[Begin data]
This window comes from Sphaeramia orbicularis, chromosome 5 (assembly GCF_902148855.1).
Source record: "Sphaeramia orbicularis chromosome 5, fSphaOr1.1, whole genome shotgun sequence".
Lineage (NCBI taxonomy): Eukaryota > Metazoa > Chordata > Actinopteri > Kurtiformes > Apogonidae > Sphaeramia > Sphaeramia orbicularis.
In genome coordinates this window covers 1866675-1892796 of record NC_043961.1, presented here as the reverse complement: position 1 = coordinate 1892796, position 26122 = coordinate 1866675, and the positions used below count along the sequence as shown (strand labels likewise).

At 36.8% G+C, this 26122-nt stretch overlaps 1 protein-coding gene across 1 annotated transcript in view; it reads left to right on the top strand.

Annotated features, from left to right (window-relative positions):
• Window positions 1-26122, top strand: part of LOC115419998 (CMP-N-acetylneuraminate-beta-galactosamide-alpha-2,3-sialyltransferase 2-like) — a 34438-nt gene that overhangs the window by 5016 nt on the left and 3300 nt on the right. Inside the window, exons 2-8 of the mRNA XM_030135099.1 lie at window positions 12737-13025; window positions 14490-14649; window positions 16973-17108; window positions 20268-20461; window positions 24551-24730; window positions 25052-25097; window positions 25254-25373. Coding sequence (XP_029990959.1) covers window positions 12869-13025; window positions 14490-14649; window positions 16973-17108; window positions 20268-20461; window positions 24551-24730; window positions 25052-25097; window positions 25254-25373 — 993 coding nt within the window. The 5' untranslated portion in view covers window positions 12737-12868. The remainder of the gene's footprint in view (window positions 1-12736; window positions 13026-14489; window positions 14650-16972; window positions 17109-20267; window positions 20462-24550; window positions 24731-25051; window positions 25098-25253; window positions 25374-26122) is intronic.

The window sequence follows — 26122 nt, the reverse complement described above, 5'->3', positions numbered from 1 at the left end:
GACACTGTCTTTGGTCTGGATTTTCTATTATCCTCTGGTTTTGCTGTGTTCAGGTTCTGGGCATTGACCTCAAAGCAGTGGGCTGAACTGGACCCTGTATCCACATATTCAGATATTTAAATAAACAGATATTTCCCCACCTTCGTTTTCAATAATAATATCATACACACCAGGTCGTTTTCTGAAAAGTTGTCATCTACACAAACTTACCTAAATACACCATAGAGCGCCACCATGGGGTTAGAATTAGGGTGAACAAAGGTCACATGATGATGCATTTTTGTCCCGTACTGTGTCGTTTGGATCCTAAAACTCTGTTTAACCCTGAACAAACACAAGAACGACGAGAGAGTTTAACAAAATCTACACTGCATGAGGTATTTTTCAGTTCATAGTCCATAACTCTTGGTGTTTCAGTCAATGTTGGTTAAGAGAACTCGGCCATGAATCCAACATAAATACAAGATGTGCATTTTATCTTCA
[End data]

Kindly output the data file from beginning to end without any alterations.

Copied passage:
This window comes from Sphaeramia orbicularis, chromosome 5 (assembly GCF_902148855.1).
Source record: "Sphaeramia orbicularis chromosome 5, fSphaOr1.1, whole genome shotgun sequence".
Lineage (NCBI taxonomy): Eukaryota > Metazoa > Chordata > Actinopteri > Kurtiformes > Apogonidae > Sphaeramia > Sphaeramia orbicularis.
In genome coordinates this window covers 1866675-1892796 of record NC_043961.1, presented here as the reverse complement: position 1 = coordinate 1892796, position 26122 = coordinate 1866675, and the positions used below count along the sequence as shown (strand labels likewise).

At 36.8% G+C, this 26122-nt stretch overlaps 1 protein-coding gene across 1 annotated transcript in view; it reads left to right on the top strand.

Annotated features, from left to right (window-relative positions):
• Window positions 1-26122, top strand: part of LOC115419998 (CMP-N-acetylneuraminate-beta-galactosamide-alpha-2,3-sialyltransferase 2-like) — a 34438-nt gene that overhangs the window by 5016 nt on the left and 3300 nt on the right. Inside the window, exons 2-8 of the mRNA XM_030135099.1 lie at window positions 12737-13025; window positions 14490-14649; window positions 16973-17108; window positions 20268-20461; window positions 24551-24730; window positions 25052-25097; window positions 25254-25373. Coding sequence (XP_029990959.1) covers window positions 12869-13025; window positions 14490-14649; window positions 16973-17108; window positions 20268-20461; window positions 24551-24730; window positions 25052-25097; window positions 25254-25373 — 993 coding nt within the window. The 5' untranslated portion in view covers window positions 12737-12868. The remainder of the gene's footprint in view (window positions 1-12736; window positions 13026-14489; window positions 14650-16972; window positions 17109-20267; window positions 20462-24550; window positions 24731-25051; window positions 25098-25253; window positions 25374-26122) is intronic.

The window sequence follows — 26122 nt, the reverse complement described above, 5'->3', positions numbered from 1 at the left end:
GACACTGTCTTTGGTCTGGATTTTCTATTATCCTCTGGTTTTGCTGTGTTCAGGTTCTGGGCATTGACCTCAAAGCAGTGGGCTGAACTGGACCCTGTATCCACATATTCAGATATTTAAATAAACAGATATTTCCCCACCTTCGTTTTCAATAATAATATCATACACACCAGGTCGTTTTCTGAAAAGTTGTCATCTACACAAACTTACCTAAATACACCATAGAGCGCCACCATGGGGTTAGAATTAGGGTGAACAAAGGTCACATGATGATGCATTTTTGTCCCGTACTGTGTCGTTTGGATCCTAAAACTCTGTTTAACCCTGAACAAACACAAGAACGACGAGAGAGTTTAACAAAATCTACACTGCATGAGGTATTTTTCAGTTCATAGTCCATAACTCTTGGTGTTTCAGTCAATGTTGGTTAAGAGAACTCGGCCATGAATCCAACATAAATACAAGATGTGCATTTTATCTTCA